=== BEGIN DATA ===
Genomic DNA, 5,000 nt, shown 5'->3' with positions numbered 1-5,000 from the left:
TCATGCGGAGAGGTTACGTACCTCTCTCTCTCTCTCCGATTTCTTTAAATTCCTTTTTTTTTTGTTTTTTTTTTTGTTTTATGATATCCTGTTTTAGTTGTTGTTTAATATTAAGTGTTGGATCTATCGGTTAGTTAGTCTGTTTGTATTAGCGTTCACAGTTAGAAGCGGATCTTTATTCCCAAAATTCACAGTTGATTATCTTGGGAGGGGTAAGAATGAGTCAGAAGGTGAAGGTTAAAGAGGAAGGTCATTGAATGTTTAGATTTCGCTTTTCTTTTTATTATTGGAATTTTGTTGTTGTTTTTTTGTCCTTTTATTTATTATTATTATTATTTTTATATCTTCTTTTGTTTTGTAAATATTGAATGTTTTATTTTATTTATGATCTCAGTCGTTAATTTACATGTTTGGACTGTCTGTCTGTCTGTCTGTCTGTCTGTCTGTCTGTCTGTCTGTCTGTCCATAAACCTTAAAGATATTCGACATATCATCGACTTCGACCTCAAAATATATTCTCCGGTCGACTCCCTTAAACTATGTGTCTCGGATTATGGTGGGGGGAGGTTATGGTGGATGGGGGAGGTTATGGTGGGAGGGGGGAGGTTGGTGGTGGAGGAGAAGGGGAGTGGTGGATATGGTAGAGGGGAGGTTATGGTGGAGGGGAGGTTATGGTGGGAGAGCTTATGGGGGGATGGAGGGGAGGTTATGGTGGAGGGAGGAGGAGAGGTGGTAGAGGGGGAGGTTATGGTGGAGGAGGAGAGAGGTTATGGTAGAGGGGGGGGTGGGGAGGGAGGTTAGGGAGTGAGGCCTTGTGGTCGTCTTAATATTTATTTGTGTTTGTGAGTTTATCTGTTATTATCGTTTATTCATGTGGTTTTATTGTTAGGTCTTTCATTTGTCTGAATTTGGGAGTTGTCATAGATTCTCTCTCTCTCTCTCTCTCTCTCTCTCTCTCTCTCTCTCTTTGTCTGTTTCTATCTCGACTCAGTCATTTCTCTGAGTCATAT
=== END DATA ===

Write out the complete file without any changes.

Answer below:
Genomic DNA, 5,000 nt, shown 5'->3' with positions numbered 1-5,000 from the left:
TCATGCGGAGAGGTTACGTACCTCTCTCTCTCTCTCCGATTTCTTTAAATTCCTTTTTTTTTTGTTTTTTTTTTTGTTTTATGATATCCTGTTTTAGTTGTTGTTTAATATTAAGTGTTGGATCTATCGGTTAGTTAGTCTGTTTGTATTAGCGTTCACAGTTAGAAGCGGATCTTTATTCCCAAAATTCACAGTTGATTATCTTGGGAGGGGTAAGAATGAGTCAGAAGGTGAAGGTTAAAGAGGAAGGTCATTGAATGTTTAGATTTCGCTTTTCTTTTTATTATTGGAATTTTGTTGTTGTTTTTTTGTCCTTTTATTTATTATTATTATTATTTTTATATCTTCTTTTGTTTTGTAAATATTGAATGTTTTATTTTATTTATGATCTCAGTCGTTAATTTACATGTTTGGACTGTCTGTCTGTCTGTCTGTCTGTCTGTCTGTCTGTCTGTCTGTCTGTCCATAAACCTTAAAGATATTCGACATATCATCGACTTCGACCTCAAAATATATTCTCCGGTCGACTCCCTTAAACTATGTGTCTCGGATTATGGTGGGGGGAGGTTATGGTGGATGGGGGAGGTTATGGTGGGAGGGGGGAGGTTGGTGGTGGAGGAGAAGGGGAGTGGTGGATATGGTAGAGGGGAGGTTATGGTGGAGGGGAGGTTATGGTGGGAGAGCTTATGGGGGGATGGAGGGGAGGTTATGGTGGAGGGAGGAGGAGAGGTGGTAGAGGGGGAGGTTATGGTGGAGGAGGAGAGAGGTTATGGTAGAGGGGGGGGTGGGGAGGGAGGTTAGGGAGTGAGGCCTTGTGGTCGTCTTAATATTTATTTGTGTTTGTGAGTTTATCTGTTATTATCGTTTATTCATGTGGTTTTATTGTTAGGTCTTTCATTTGTCTGAATTTGGGAGTTGTCATAGATTCTCTCTCTCTCTCTCTCTCTCTCTCTCTCTCTCTCTCTCTTTGTCTGTTTCTATCTCGACTCAGTCATTTCTCTGAGTCATAT